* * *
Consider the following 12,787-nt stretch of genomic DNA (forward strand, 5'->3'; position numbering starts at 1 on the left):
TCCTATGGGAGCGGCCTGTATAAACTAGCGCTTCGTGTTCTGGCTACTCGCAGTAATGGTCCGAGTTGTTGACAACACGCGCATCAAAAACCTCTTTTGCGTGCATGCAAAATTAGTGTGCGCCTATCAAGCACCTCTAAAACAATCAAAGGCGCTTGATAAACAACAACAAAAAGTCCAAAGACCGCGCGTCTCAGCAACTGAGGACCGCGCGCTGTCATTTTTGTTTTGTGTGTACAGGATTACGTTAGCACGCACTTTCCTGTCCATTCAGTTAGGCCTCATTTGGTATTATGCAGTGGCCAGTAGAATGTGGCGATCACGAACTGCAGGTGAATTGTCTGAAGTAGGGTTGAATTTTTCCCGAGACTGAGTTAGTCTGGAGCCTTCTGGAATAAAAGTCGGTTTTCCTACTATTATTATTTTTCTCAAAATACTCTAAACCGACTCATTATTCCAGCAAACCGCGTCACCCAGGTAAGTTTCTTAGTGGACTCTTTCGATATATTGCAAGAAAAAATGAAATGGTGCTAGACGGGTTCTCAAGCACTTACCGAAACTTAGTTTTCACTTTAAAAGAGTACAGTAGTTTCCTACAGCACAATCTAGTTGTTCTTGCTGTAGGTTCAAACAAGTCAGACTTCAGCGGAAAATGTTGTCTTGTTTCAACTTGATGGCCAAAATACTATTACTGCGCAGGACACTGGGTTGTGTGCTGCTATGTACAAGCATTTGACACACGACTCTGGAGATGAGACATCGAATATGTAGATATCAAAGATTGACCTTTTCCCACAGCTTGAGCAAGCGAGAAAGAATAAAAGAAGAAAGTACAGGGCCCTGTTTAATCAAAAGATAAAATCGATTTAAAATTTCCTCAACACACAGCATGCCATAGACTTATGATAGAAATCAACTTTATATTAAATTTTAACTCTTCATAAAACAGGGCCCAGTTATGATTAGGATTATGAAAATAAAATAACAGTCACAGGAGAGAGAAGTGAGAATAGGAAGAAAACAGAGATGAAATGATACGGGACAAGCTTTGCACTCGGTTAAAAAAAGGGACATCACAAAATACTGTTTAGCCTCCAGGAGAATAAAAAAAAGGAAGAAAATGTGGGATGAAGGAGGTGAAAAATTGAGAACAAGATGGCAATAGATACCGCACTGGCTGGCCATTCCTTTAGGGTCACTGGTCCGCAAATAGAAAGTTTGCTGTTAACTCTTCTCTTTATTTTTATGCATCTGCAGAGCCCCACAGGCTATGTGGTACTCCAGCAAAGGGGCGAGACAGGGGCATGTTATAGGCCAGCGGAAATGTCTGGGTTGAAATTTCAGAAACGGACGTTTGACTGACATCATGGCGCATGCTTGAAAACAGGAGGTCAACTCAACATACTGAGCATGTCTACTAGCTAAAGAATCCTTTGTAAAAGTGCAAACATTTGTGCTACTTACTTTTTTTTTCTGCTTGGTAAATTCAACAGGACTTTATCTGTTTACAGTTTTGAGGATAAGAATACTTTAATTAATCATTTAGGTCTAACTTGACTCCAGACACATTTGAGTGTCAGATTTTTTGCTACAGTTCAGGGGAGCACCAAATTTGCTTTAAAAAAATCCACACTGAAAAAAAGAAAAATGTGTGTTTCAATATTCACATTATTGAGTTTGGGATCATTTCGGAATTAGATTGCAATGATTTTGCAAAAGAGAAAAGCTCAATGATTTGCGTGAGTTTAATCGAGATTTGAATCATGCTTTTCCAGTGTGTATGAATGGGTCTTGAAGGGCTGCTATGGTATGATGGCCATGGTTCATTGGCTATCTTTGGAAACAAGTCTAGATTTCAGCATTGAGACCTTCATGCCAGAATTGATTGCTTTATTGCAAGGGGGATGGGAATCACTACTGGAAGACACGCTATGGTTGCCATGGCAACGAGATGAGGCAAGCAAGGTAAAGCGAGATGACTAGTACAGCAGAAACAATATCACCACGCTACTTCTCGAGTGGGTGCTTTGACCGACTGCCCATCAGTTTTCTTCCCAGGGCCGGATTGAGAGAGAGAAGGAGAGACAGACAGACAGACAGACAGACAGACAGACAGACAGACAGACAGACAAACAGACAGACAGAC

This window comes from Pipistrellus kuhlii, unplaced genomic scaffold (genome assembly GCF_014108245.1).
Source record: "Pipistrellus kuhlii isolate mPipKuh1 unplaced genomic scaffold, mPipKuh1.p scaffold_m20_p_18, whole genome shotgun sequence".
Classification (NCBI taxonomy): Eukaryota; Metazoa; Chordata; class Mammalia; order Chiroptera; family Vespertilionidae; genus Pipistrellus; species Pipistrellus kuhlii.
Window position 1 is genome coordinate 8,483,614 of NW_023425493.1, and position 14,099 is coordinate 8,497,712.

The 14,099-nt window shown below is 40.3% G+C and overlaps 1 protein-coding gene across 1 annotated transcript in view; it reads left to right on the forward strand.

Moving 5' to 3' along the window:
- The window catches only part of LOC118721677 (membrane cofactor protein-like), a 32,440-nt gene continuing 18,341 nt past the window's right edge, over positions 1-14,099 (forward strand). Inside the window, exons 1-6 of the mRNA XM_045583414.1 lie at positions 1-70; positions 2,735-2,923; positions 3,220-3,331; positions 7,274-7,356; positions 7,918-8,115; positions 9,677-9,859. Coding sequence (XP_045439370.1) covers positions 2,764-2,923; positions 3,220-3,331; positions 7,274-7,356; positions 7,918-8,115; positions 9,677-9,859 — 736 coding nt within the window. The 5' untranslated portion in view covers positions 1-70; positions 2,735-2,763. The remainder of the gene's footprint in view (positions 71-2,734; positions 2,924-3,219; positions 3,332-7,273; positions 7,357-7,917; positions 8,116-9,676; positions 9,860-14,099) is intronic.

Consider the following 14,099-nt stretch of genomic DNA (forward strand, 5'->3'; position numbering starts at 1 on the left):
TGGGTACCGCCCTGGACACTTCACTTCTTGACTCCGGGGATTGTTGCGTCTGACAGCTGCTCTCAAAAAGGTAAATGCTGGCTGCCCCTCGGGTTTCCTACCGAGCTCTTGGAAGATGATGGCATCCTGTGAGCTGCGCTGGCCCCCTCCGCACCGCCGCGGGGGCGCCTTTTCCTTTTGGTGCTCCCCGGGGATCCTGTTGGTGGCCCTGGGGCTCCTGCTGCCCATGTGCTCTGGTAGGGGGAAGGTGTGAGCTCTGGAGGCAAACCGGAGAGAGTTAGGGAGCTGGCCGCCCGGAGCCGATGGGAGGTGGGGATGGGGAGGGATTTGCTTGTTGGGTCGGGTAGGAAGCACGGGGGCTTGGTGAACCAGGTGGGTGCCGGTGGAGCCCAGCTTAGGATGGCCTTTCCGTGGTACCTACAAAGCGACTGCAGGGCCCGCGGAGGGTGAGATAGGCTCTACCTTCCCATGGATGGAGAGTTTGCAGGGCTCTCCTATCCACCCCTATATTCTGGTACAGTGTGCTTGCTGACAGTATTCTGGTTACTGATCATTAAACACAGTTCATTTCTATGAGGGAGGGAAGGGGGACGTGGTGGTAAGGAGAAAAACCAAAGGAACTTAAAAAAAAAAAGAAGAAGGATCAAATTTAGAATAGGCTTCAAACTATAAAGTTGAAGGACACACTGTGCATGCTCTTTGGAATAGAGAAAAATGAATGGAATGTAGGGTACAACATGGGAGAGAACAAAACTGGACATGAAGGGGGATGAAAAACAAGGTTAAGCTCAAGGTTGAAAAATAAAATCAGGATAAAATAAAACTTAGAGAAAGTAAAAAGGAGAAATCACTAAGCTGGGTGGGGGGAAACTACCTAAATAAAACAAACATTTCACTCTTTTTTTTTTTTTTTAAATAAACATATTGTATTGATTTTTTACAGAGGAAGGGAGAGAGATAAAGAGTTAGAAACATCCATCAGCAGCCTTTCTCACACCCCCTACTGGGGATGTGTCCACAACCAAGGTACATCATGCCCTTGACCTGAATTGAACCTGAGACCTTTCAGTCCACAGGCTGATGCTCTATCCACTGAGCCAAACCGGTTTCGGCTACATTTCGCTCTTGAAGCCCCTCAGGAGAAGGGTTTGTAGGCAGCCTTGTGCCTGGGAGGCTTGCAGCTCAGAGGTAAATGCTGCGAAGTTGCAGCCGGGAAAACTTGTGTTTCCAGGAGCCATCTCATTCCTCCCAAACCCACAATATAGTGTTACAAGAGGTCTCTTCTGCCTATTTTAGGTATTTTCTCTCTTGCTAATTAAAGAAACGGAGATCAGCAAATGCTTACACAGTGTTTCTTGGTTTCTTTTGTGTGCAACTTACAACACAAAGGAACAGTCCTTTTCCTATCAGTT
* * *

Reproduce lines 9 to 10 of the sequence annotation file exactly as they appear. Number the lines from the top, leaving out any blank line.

- The window catches only part of LOC118721677 (membrane cofactor protein-like), a 32,440-nt gene continuing 18,341 nt past the window's right edge, over positions 1-14,099 (forward strand). Inside the window, exons 1-6 of the mRNA XM_045583414.1 lie at positions 1-70; positions 2,735-2,923; positions 3,220-3,331; positions 7,274-7,356; positions 7,918-8,115; positions 9,677-9,859. Coding sequence (XP_045439370.1) covers positions 2,764-2,923; positions 3,220-3,331; positions 7,274-7,356; positions 7,918-8,115; positions 9,677-9,859 — 736 coding nt within the window. The 5' untranslated portion in view covers positions 1-70; positions 2,735-2,763. The remainder of the gene's footprint in view (positions 71-2,734; positions 2,924-3,219; positions 3,332-7,273; positions 7,357-7,917; positions 8,116-9,676; positions 9,860-14,099) is intronic.

Consider the following 14,099-nt stretch of genomic DNA (forward strand, 5'->3'; position numbering starts at 1 on the left):